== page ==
0

I want to list all the files in a folder and their respective absolute paths line by line as below,

filename1  /home/.../file1  
filename2 /home/.../file2  
filename3 /home/.../file3  

I tried with find $(pwd) -type f, but it only gives the paths.

  • 1
    Your example seems to have conflicting filenames. e.g. filename1 and file1. What am I miss-understanding? – ctrl-alt-delor Apr 13 at 9:38
  • what kind of absolute path are those? why /home/../file1 and not /file1 or /home/some_user/../../file1? also, are filename1, filename2, etc symlinks? – mosvy Apr 13 at 9:57
  • (1) The way to show that you’re leaving out information is with three dots: ....  Two dots (..) means something else in a pathname, so, please, don’t use .. if you mean ....  But it would be better not to omit information at all, but just show what you mean, e.g., /home/user347009/file1. (2) And either make the filenames consistent or explain why they aren’t.  (For example, do you mean filename1   /home/user347009/dir1?) – G-Man Apr 13 at 16:07
  • yes.I just used an example and the dots were put to say that there is a middle part.what i want is as you mentioned, filename1   /home/user347009/dir1/filename1 – HirSK Apr 14 at 10:32
2

Using GNU find:

find "$PWD" -type f -printf '%f %h/%f\n'
  • %f File's name with any leading directories removed (only the last element).
  • %h Leading directories of file's name (all but the last element). If the file name contains no slashes (since it is in the current directory) the %h specifier expands to `.'.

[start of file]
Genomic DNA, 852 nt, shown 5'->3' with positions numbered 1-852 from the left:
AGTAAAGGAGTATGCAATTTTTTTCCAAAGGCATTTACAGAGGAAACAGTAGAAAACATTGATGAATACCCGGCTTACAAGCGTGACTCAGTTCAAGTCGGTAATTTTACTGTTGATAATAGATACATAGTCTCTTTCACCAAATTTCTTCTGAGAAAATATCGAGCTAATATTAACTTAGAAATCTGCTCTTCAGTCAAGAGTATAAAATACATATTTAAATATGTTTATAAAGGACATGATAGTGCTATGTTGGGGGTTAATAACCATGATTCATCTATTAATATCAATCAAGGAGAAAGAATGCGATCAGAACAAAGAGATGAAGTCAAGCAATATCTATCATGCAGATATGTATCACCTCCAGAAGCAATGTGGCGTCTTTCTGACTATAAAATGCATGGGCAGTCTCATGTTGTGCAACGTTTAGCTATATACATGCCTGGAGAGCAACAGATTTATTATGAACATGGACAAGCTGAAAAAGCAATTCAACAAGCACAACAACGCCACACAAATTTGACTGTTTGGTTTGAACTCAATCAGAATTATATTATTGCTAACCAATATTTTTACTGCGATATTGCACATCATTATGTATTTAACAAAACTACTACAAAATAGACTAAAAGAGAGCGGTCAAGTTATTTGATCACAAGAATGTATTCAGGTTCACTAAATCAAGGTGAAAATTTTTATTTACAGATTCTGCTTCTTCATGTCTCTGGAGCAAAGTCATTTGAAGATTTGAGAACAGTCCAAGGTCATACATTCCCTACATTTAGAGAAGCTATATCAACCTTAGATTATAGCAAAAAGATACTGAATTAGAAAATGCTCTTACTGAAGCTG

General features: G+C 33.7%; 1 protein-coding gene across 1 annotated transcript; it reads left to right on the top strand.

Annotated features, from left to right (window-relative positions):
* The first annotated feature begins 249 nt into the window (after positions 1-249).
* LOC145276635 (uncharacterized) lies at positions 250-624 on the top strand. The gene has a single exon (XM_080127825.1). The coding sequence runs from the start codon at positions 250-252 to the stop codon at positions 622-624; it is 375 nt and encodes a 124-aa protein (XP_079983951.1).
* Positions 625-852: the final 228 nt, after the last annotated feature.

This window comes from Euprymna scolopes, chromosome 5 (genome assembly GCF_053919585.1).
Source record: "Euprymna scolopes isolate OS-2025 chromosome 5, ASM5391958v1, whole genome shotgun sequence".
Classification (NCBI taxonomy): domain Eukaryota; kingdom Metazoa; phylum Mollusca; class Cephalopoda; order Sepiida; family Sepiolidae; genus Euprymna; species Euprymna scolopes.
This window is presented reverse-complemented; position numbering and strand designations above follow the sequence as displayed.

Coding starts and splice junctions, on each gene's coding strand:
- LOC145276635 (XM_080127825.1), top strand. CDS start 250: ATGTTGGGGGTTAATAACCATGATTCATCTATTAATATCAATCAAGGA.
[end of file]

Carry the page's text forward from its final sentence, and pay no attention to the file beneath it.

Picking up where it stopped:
• 1
    Or %p instead of %h/%f – Stéphane Chazelas Apr 13 at 19:05
  • @StéphaneChazelas Exactly! I missed it when I was looking at the man page. – Freddy Apr 13 at 19:11
3

With standard find:

find "$PWD" -type f -exec sh -c '
    for pathname do
        printf "%s\t%s\n" "${pathname##*/}" "$pathname"
    done' sh {} +

This would print a tab-delimited list of all files in or below the current directory. The first column would contain the filename of the file, and the second column would contain the pathname of the file relative to the absolute path of the current directory (the $PWD in the search path).

This is done by feeding batches of found pathnames to a short in-line script which simply outputs the names in the preferred format. The parameter substitution ${pathname##*/} expands to the value of $pathname with everything up to the last / removed.

Note that filenames containing newlines would be presented on several lines, and that it would be difficult to distinguish filenames containing tab-characters properly. Assuming that the result would be for viewing rather than parsing, that might be okay.

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The following bash oneliner will produce the output you want

for f in $(find $(pwd) -type f); do echo "$(basename $f) $(realpath $(dirname $f))"; done

Explanation:
for _ in _ ; do _ ; done iterates over what your command found
basename strips all but the last part from a path (aka. the filename)
dirname does the opposite
realpath returns the actual path (so you don't get . for file in cwd)

If you use this frequently, I suggest aliasing the oneliner to a shorter command.

0

Use this cmd:

find $PWD -type f -printf '%f %h/%f/n'

or

Looking for some files then go with this:

find $PWD -type f -iname "filenames" -printf '%f %h/%f/n'
  • Thank you very much.I used your first code. I think there should be a simple modification to as '%f %h/%f\n'. – HirSK Apr 14 at 10:38
  • how to display the filename without its extension? – HirSK Apr 14 at 11:58
-1

You can use the following cmd for searching the files with their absolute paths. E.g. I am trying to search .sh files using cmd as follows:

find . -type f -iname "*.sh"
  • 1
    This would not output two column with the filename in the first and the pathname in the second. It's also unclear why you restrict the search to files with a particular filename suffix when this was not part of the question. – Kusalananda Apr 13 at 9:19

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